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Search results for "Error Reporting and Analysis"
Journal Article > Study
The impact of interruptions on the duration of nursing interventions: a direct observation study in an academic emergency department.
Cole G, Stefanus D, Gardner H, Levy MJ, Klein EY. BMJ Qual Saf. 2016;25:457-465.
Interruptions are inevitable in the clinical environment, and they have been linked to an increased risk of diagnostic errors by radiologists and medication administration errors by nurses. However, the effects of interruptions are not predictable and many interruptions are essential for proper patient care. Recognizing this, commentators have called for research to analyze the causes and effects of interruptions, rather than attempting to categorically prevent interruptions. This study, conducted in an academic emergency department, contributes to our understanding of how interruptions influence patient care by examining the effect of interruptions on several specific nursing tasks. Interventions that were interrupted took longer than uninterrupted tasks, and interruptions were a significant contributor to overall nursing workload. Patients and families were the most frequent source of interruptions, demonstrating that simply implementing interventions to prevent interruptions could cause unintended consequences. The state of patient safety in the emergency department, including the role of interruptions, is discussed in a past AHRQ WebM&M perspective.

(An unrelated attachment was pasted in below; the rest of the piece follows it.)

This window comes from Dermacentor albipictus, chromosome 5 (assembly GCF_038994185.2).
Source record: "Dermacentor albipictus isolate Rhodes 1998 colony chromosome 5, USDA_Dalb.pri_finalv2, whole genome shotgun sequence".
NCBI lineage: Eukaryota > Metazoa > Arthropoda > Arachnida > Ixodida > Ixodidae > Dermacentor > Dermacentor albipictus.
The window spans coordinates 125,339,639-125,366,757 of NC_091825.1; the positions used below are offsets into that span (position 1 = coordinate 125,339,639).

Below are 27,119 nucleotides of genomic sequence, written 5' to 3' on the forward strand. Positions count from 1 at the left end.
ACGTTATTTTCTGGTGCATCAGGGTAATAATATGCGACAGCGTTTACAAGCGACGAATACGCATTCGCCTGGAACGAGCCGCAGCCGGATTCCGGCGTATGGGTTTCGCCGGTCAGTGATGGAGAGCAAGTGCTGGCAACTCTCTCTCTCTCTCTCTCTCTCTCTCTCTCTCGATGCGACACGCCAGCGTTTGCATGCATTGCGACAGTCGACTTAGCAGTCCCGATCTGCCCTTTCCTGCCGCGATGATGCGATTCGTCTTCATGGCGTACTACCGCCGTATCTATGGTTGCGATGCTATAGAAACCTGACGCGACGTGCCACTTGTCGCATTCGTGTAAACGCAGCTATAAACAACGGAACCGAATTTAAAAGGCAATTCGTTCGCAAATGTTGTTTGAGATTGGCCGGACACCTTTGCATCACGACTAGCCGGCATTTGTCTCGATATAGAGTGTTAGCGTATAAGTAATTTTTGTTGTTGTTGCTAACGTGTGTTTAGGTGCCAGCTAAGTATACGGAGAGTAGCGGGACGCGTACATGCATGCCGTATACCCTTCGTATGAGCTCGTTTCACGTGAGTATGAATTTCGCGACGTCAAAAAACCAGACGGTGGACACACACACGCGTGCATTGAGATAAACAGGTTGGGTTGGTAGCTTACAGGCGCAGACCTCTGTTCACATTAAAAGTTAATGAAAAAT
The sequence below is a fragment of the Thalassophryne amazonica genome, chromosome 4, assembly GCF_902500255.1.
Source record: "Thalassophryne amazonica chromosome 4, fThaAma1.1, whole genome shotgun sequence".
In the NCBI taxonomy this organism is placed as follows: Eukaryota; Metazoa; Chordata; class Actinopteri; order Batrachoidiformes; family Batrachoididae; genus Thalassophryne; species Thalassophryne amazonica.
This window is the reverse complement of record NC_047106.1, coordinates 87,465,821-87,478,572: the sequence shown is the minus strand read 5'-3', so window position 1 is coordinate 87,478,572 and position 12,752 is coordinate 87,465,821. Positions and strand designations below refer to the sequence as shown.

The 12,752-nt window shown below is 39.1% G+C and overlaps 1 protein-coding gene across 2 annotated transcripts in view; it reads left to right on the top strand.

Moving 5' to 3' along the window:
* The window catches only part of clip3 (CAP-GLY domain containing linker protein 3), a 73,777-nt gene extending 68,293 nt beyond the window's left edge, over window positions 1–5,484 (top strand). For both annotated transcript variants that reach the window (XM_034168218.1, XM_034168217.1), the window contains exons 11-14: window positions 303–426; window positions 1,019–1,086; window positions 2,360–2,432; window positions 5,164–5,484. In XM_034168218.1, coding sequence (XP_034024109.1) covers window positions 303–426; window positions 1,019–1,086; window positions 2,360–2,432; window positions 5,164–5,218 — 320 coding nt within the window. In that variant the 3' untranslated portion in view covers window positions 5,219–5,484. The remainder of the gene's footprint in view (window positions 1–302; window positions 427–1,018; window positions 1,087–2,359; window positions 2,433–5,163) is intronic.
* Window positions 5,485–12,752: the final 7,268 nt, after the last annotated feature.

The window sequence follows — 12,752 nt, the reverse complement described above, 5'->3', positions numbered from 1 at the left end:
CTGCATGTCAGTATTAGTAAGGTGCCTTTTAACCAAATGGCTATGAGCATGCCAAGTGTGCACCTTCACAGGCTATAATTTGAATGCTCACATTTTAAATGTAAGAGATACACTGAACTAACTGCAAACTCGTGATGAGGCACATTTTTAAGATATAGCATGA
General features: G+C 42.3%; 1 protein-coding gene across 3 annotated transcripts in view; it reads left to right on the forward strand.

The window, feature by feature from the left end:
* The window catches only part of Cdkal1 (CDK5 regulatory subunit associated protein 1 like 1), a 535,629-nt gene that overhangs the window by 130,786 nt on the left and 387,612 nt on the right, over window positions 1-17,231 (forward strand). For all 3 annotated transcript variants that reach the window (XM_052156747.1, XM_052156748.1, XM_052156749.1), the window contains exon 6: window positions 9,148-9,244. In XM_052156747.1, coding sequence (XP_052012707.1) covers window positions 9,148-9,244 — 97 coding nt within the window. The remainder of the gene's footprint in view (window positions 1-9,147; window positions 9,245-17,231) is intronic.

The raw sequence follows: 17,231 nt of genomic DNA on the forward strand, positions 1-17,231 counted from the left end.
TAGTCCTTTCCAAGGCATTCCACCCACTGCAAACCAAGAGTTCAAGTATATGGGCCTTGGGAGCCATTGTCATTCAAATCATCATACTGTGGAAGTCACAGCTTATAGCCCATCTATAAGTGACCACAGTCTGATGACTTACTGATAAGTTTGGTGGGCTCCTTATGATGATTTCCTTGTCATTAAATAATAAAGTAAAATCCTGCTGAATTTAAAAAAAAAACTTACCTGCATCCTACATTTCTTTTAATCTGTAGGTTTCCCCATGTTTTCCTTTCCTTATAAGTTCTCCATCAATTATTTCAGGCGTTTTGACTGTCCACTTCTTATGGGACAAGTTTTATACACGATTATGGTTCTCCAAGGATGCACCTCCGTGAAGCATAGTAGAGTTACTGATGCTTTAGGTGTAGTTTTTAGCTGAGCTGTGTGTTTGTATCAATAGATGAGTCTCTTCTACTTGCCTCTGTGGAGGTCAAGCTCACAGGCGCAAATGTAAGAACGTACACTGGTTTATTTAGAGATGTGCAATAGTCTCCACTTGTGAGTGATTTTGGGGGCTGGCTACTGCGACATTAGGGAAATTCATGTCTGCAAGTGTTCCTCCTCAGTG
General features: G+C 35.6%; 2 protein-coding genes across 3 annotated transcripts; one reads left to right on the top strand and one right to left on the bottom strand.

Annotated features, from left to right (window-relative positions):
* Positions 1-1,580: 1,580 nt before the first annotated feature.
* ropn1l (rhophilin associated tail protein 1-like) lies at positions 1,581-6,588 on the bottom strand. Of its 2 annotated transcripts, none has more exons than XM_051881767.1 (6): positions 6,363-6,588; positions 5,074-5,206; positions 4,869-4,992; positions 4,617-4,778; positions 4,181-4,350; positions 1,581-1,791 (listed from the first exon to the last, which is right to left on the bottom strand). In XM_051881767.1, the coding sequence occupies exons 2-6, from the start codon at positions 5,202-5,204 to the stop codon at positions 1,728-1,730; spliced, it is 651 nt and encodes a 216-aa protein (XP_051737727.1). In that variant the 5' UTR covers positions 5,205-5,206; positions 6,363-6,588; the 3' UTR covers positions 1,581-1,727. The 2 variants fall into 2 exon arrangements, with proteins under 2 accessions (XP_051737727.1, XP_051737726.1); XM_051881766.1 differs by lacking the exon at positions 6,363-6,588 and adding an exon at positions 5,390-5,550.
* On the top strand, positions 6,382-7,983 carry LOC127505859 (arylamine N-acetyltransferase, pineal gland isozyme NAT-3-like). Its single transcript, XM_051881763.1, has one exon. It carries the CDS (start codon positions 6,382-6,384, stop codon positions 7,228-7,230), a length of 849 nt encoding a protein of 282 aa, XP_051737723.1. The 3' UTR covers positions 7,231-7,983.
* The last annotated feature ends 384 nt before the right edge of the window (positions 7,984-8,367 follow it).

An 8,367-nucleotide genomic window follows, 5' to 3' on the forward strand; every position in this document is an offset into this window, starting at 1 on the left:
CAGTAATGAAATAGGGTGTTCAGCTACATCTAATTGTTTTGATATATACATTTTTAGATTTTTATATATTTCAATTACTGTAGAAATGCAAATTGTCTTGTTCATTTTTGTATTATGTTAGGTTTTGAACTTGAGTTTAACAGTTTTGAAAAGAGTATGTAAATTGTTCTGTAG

Cases & Commentaries
- Web M&M
Robert J. Weber, PharmD, MS; February 2010
An elderly woman presented to the emergency department following a hip fracture. Although the patient's medication bottles were used to generate a medication list, one of the dosages was transcribed incorrectly. Because the patient then received four times her regular dose, her surgery was delayed due to cardiac side effects.